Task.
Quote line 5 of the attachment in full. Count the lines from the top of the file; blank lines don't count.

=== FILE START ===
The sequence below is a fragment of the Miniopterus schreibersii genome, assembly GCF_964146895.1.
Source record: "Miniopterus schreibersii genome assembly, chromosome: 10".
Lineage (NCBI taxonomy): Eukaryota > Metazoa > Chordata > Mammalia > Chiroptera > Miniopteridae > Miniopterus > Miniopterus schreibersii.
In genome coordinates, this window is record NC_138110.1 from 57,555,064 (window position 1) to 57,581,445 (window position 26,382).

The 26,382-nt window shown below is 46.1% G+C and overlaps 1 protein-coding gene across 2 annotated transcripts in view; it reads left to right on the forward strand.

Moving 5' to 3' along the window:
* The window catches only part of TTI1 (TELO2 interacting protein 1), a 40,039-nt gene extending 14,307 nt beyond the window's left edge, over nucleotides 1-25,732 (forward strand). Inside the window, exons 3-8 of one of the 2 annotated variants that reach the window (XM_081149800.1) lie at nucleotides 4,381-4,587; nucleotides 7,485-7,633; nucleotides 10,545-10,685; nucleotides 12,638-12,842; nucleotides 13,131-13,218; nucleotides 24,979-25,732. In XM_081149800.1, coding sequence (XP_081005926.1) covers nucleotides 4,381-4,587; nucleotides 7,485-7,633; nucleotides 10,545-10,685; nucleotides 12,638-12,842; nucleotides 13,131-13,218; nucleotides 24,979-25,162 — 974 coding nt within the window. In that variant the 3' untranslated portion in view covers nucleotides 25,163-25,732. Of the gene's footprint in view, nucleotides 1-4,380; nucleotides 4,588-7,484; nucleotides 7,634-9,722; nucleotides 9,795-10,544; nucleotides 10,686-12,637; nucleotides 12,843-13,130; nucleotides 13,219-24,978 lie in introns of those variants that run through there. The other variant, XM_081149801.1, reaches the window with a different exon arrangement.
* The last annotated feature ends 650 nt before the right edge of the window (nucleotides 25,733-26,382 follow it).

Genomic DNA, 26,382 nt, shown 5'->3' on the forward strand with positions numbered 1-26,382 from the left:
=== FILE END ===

The 26,382-nt window shown below is 46.1% G+C and overlaps 1 protein-coding gene across 2 annotated transcripts in view; it reads left to right on the forward strand.